On April 25, News Corporation chairman Rupert Murdoch sat before the same media ethics inquiry his son and heir apparent, James Murdoch, had faced the previous day. And like his son, the elder Murdoch was grilled on his relationship with British politicians. Robert Jay QC, the leading lawyer conducting interrogations at the inquiry overseen by Lord Justice Brian Leveson, kicked off the day with direct questions relating to Murdoch’s meetings with former prime minister, Margaret Thatcher, around the time the media mogul was seeking to take over the Times of London in 1981. While Murdoch stated that he “didn’t expect help from her and didn’t ask for any,” when it came to acquiring the paper, the line of questioning was clearly an attempt to establish a pattern of close relationships between the Murdochs and British politicians. That suggestion seems particularly resonant in light of James Murdoch’s previous testimony, and the immediate ramifications for British politicos.
The younger Murdoch’s testimony revealed a close and comfortable relationship between News Corp. and the Conservative government in recent years. James Murdoch reported that he had briefly conversed with the then-newly elected prime minister, David Cameron, about News Corp.’s attempt to take over the British Sky Broadcasting (BSkyB) company at a Christmas party of former-News Corp executive Rebekah Brooks. Even more damning, however, was a trove of emails between a News Corp. lobbyist, Frédéric Michel, and the office of conservative MP and culture secretary Jeremy Hunt, the official appointed to pass judgment on the Murdoch bid for BSkyB. The emails revealed a troublingly close relationship between the two camps and suggested that the official’s office was advising the Murdochs on the take-over. One of the most damning emails submitted as evidence was from Michel to James Murdoch, wherein the lobbyist said that he had “managed to get some info” on what Hunt would say about the bid, “although absolutely illegal!”
Hunt denied behaving inappropriately, swiftly telling reporters that he would make a “very, very determined effort to show that I behaved with total integrity.” While Cameron voiced support for his culture secretary, Labour party leader Ed Milliband called for Hunt to resign, telling the BBC, “Jeremy Hunt should have been standing up for the interests of the British people. In fact it now turns out he was standing up for the interests of the Murdochs.”
However, it wasn’t Hunt who resigned in the wake of the uproar, but his special adviser Adam Smith. The adviser, claiming that any inappropriate correspondence with the Murdoch team was entirely his fault, said in his resignation statement on April 25:
“While it was part of my role to keep News Corporation informed throughout the BSkyB bid process, the content and extent of my contact was done without authorization from the secretary of state. I do not recognize all of what Fred Michel said, but nonetheless I appreciate that my activities at times went too far and have, taken together, created the perception that News Corporation had too close a relationship with the department, contrary to the clear requirements set out by Jeremy Hunt and the permanent secretary that this needed to be a fair and scrupulous process.”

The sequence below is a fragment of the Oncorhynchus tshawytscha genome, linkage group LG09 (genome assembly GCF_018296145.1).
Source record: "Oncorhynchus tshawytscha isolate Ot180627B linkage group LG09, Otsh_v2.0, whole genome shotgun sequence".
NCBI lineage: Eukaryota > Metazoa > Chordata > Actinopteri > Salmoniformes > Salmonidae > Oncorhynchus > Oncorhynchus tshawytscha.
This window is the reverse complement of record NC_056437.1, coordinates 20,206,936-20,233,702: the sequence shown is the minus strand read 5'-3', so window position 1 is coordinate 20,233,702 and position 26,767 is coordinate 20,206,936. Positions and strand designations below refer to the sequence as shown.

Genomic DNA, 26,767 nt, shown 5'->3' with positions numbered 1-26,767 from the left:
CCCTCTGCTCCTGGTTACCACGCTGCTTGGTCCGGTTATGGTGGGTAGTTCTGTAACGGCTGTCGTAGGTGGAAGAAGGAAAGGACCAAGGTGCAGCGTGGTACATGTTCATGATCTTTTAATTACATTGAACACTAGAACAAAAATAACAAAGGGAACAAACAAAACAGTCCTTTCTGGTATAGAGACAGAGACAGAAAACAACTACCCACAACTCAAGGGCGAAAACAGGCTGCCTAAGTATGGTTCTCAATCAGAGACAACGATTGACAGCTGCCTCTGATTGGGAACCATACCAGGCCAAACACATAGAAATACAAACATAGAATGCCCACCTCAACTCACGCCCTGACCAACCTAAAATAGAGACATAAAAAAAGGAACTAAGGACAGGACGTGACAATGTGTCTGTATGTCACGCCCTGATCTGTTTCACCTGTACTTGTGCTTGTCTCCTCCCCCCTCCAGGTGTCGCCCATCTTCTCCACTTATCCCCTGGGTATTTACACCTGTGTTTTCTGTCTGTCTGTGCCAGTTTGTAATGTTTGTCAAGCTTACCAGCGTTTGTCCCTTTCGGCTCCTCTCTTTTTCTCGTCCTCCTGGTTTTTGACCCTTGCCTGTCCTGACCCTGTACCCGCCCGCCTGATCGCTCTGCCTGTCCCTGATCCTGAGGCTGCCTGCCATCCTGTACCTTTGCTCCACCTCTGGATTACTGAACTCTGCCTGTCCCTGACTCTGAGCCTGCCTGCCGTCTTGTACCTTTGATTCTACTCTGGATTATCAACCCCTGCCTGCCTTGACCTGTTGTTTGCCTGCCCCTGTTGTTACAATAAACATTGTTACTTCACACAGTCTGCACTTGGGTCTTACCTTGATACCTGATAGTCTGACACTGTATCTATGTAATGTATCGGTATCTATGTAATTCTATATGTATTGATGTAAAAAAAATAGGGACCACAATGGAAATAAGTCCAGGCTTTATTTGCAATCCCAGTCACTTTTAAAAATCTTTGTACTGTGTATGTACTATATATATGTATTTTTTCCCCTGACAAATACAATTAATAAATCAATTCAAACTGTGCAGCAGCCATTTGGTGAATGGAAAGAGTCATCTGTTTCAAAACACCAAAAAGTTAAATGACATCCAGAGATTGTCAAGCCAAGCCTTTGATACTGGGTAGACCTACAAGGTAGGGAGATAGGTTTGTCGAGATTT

Despite the prompt resignation, the implications of the cozy relationship could continue to be damning for the government. After all, if successful, the BSkyB bid promised to be a jackpot for the Murdochs, both in terms of profits and influence, as the network annually generates billion-dollar profits and is increasingly a competitor to the BBC. And as Nick Davies, the Guardian journalist who broke the phone-hacking story, wrote on Apr. 24:
“[T]he prime minister would be in jeopardy if the alleged support for the BSkyB bid proved to be part of a bigger deal between the Conservative leadership and News Corp. In its crudest form, the suggestion is that the Murdochs used the Sun to make sure that [then-prime minister] Gordon Brown was driven out of Downing Street so that the incoming Conservative government could deliver them a sequence of favours – a fair wind for them to take over BSkyB.”
Yet as the continued questioning of Rupert Murdoch back at the inquiry seemed to reveal, those close ties weren’t unique to Cameron’s government. After asking about Murdoch’s meetings with Thatcher in the ‘80s, Jay grilled the elder Murdoch on the various relationships he held with former prime ministers John Major, Tony Blair and Gordon Brown throughout his time as a media tycoon.
“I have never asked a prime minister for anything,” Murdoch said, repeatedly, in response to Jay’s questions, denying the implication that politicians curried his favor for positive coverage in his various publications, which included the Times, News of the World and the popular tabloid, The Sun. Murdoch also resolutely denied “the myth that [he] used The Sun or its political influence to get favorable treatment.”
Murdoch’s testimony is set to resume on Thursday, however it’s notable that after a long day of interrogation the issue of the phone-hacking scandal — the ordeal that kicked off the entire inquiry — was barely touched upon. In many ways, that detail is indicative of not only the scope of the inquiry’s intent, but also the depths of ills within British media culture. What first appeared to be a single bad seed in one tabloid – the much vaunted “rogue reporter” who was initially blamed for hacking at News of the World – has since been revealed to be a much larger beast, with roots that have touched the Murdochs, numerous News Corp. executives, journalists and Metropolitan police officers. With the latest revelations, the government has also now felt – and will likely continue to feel — the reverberations of the scandal.